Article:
Indiana's slate of anti-LGBTQ+ bills part of national fight over 2020 Supreme Court decision
Indiana lawmakers filed nearly two dozen anti-LGBTQ+ bills during this year’s legislative session, up from a peak of seven over previous years. The explosion in bills targeting LGBTQ+ Hoosiers is part of a national trend, in which state legislatures across the country proposed more than 500 bills in 2023.
Policy analysts say out-of-state groups are taking a fight over a 2020 Supreme Court decision to the Indiana Statehouse.
Emma Vosicky is the executive director of GenderNexus, which provides social supports for transgender and gender-diverse Hoosiers of all ages, and their families.
She testified several times during the legislative session against anti-LGBTQ+ measures as an expert, alongside social workers and medical professionals.
“None of that mattered,” Vosicky said. “It was–it was like talking to people who had already made up their mind.”
Vosicky said parents she works with told her they're looking at "safe states" to move, because they cannot stay in Indiana.
“They don’t know how much longer they can protect their child in Indiana,” she said. “And what they’re really saying is, we don’t know how much longer we can protect our child from the state.”
In reality, the fight that played out at the Indiana Statehouse has very little to do with Hoosiers or their families. Instead, it’s a larger fight against a 2020 U.S. Supreme Court decision: Bostock v. Clayton County, Georgia. The court ruled that transgender and gay Americans were protected from employment discrimination “on the basis of sex.”
That decision accelerated conservative opposition to LGBTQ+ rights, said Jason Pierceson. He’s a political science professor at the University of Illinois Springfield.
“They've really been working in the legal arena to try to limit its application, but also in these legislative fights, mostly in the state–at the state level, where Republicans control all levers of government,” Pierceson said. “They've really been using that as a path to try to resist the mandates of Bostock, or the potential mandates of Bostock.”
Pierceson said groups like the Alliance Defending Freedom are leading that charge, using strategies like those implemented by the American Legislative Exchange Council, more commonly known as ALEC.
A spokesperson for ALEC said in an email the organization has no model policy on anti-LGBTQ+ measures.
The Alliance Defending Freedom supported nearly all of Indiana's anti-LGBTQ+ measures this session.
And the organization told State Affairs Indiana earlier this year that it was asked to consult on those measures by lawmakers.
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The goal, Pierceson said, is to attract legal challenges and eventually get them to the Supreme Court to whittle down Bostock.
“That's why you've seen such a proliferation of these policies in the last couple of years,” Pierceson said. “It isn’t because there's a groundswell of demand from the public. It's because there's a groundswell of supply from groups like ADF.”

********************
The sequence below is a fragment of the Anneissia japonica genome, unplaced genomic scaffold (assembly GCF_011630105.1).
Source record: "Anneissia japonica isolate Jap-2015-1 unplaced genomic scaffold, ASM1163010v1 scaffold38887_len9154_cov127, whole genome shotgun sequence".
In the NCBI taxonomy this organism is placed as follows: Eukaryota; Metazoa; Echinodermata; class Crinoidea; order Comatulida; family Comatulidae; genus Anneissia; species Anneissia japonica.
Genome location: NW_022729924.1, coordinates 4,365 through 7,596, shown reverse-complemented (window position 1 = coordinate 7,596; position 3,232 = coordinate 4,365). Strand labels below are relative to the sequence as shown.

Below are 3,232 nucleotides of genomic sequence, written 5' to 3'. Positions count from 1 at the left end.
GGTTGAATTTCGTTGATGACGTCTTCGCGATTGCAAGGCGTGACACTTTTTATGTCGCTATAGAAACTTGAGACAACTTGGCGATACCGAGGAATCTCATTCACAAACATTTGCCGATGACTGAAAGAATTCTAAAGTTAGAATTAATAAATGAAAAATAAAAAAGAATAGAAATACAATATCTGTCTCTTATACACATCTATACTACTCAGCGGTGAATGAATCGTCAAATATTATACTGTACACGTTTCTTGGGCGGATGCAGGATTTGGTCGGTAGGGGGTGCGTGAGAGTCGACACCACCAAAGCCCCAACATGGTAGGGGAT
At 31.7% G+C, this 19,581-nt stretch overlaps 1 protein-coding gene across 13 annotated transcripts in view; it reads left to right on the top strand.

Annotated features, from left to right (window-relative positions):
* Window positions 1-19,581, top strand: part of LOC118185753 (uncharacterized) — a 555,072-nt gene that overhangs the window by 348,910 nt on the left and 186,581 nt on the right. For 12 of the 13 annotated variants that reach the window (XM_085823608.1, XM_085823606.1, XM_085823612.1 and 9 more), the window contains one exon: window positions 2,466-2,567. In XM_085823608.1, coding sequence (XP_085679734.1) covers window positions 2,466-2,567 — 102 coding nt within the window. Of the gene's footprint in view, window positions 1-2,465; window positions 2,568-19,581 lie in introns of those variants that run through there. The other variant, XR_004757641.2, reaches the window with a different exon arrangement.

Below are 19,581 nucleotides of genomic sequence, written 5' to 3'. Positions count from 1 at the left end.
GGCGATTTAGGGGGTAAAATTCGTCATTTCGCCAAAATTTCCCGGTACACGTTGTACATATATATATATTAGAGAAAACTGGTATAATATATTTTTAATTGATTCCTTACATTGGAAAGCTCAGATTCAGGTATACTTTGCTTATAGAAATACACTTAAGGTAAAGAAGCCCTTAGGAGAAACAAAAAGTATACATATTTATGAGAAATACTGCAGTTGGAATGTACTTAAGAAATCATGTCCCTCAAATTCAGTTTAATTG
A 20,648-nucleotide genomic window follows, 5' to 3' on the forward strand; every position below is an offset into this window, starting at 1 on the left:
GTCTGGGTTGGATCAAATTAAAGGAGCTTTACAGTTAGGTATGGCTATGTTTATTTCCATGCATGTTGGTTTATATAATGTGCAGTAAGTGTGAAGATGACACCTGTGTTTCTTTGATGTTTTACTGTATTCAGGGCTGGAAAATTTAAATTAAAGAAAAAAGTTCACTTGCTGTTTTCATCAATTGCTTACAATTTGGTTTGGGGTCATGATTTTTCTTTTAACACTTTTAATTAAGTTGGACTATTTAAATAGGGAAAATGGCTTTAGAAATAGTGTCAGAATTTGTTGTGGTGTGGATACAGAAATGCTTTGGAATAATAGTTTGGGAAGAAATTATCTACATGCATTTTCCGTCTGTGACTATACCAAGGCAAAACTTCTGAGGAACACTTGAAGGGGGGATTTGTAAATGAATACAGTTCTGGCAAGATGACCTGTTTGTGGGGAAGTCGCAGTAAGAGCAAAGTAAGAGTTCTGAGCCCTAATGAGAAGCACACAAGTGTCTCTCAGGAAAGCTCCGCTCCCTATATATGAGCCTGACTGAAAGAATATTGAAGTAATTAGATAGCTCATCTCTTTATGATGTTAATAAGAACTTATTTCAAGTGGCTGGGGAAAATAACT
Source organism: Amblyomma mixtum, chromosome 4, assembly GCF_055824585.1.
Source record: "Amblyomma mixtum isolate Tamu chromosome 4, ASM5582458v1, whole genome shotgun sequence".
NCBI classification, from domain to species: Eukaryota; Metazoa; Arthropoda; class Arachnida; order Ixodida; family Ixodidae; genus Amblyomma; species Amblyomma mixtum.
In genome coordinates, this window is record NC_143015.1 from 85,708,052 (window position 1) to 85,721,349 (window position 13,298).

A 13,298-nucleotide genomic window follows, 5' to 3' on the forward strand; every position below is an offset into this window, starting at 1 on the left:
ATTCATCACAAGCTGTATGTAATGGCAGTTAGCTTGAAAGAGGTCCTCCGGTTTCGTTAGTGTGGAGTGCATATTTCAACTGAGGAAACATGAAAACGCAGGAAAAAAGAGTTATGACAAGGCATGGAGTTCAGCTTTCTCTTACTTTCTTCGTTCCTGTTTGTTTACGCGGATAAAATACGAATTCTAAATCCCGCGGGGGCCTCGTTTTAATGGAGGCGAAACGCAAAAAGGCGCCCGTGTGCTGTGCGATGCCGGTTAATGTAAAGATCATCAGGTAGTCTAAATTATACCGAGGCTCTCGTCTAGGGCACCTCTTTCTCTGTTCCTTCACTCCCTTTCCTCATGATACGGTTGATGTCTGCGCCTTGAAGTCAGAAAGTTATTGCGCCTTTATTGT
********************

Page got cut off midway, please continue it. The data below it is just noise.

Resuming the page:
Pierceson said he’s skeptical that this strategy will work, given how recently Bostock was decided.
“Jurisprudentially, with the Constitution, with Bostock, with other statutes and discussion of sex discrimination – it's hard to imagine the courts not having a pretty strong foundation for protecting transgender rights,” he said. “And if they don't, it will probably be for purely ideological reasons that those judges are movement conservatives who, like the conservative movement, don't think trans people exist and want to try to eliminate protections in the law.”
Indiana’s transgender girls sports ban from last year – which was also supported by the Alliance Defending Freedom – was nearly identical to bans in Idaho and Montana. This year’s gender-affirming care ban for trans youth shares parallel language with Arkansas’s ban. And the law that limits classroom discussion on “human sexuality” repeats similar language to Florida’s “Don’t Say Gay” law.
Allison Chapman is an independent legislative researcher and transgender activist who tracks anti-LGBTQ+ legislation across the country. She said these measures are an organized effort.
“And you can see it in the bills, right? You read a bill – I've read the same bill 10 times in 10 different states. Language changes ever so slightly, but it's the same bill,” Chapman said. “They might be tweaked for each state depending on, you know, what state it is, but they are essentially the same bill.”
Andrew Downs, director emeritus for the Mike Downs Center for Indiana Politics, cautions that this kind of exchange is not new. But what may have taken groups days or weeks to share language, now takes a quick email or Google search.
“When you think about, on what issues would Indiana be likely to be targeted? Well, they're certainly going to be conservative issues,” Downs said. “And Indiana is–is going to be, you know, fertile ground for somebody who's pushing conservative issues.”
That process has a real human effect, said Emma Vosicky, GenderNexus executive director. She said this slate of laws has dire consequences for gender-diverse and other LGBTQ+ Hoosiers.
“Whether conscious or not, part of the purpose of the bills that are being presented is to say that you should be scared. And I think people are picking up on that,” Vosicky said. “It’s OK not to see somebody as another human being, because our legislature told us that it’s OK to do that.”
CORRECTION: A previous version of this story said the American Legislative Exchange Council was among the groups pushing anti-LGBTQ+ measures across the country. That was incorrect. ALEC has no model policy on those issues. Other organizations are implementing their strategy in an effort to share anti-LGBTQ+ bills across the country.